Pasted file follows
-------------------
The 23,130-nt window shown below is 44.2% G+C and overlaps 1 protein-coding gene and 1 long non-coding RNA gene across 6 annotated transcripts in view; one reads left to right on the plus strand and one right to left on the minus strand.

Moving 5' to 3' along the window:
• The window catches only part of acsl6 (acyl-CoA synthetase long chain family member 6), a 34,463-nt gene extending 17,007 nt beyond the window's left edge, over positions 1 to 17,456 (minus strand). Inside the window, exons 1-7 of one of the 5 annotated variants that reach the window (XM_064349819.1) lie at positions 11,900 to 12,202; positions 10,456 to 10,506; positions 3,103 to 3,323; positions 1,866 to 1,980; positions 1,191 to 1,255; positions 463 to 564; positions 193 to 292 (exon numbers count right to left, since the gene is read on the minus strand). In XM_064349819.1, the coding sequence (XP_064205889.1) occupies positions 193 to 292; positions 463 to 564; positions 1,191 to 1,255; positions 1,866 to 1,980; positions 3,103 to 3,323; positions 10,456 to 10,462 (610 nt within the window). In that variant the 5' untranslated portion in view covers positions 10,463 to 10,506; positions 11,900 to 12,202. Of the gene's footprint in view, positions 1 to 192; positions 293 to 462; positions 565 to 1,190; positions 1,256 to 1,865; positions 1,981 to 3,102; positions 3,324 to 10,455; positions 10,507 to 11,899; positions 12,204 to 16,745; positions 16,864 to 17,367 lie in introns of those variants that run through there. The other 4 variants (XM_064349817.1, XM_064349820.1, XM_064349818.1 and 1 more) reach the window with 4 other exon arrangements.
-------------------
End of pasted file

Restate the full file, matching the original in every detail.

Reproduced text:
The 23,130-nt window shown below is 44.2% G+C and overlaps 1 protein-coding gene and 1 long non-coding RNA gene across 6 annotated transcripts in view; one reads left to right on the plus strand and one right to left on the minus strand.

Moving 5' to 3' along the window:
• The window catches only part of acsl6 (acyl-CoA synthetase long chain family member 6), a 34,463-nt gene extending 17,007 nt beyond the window's left edge, over positions 1 to 17,456 (minus strand). Inside the window, exons 1-7 of one of the 5 annotated variants that reach the window (XM_064349819.1) lie at positions 11,900 to 12,202; positions 10,456 to 10,506; positions 3,103 to 3,323; positions 1,866 to 1,980; positions 1,191 to 1,255; positions 463 to 564; positions 193 to 292 (exon numbers count right to left, since the gene is read on the minus strand). In XM_064349819.1, the coding sequence (XP_064205889.1) occupies positions 193 to 292; positions 463 to 564; positions 1,191 to 1,255; positions 1,866 to 1,980; positions 3,103 to 3,323; positions 10,456 to 10,462 (610 nt within the window). In that variant the 5' untranslated portion in view covers positions 10,463 to 10,506; positions 11,900 to 12,202. Of the gene's footprint in view, positions 1 to 192; positions 293 to 462; positions 565 to 1,190; positions 1,256 to 1,865; positions 1,981 to 3,102; positions 3,324 to 10,455; positions 10,507 to 11,899; positions 12,204 to 16,745; positions 16,864 to 17,367 lie in introns of those variants that run through there. The other 4 variants (XM_064349817.1, XM_064349820.1, XM_064349818.1 and 1 more) reach the window with 4 other exon arrangements.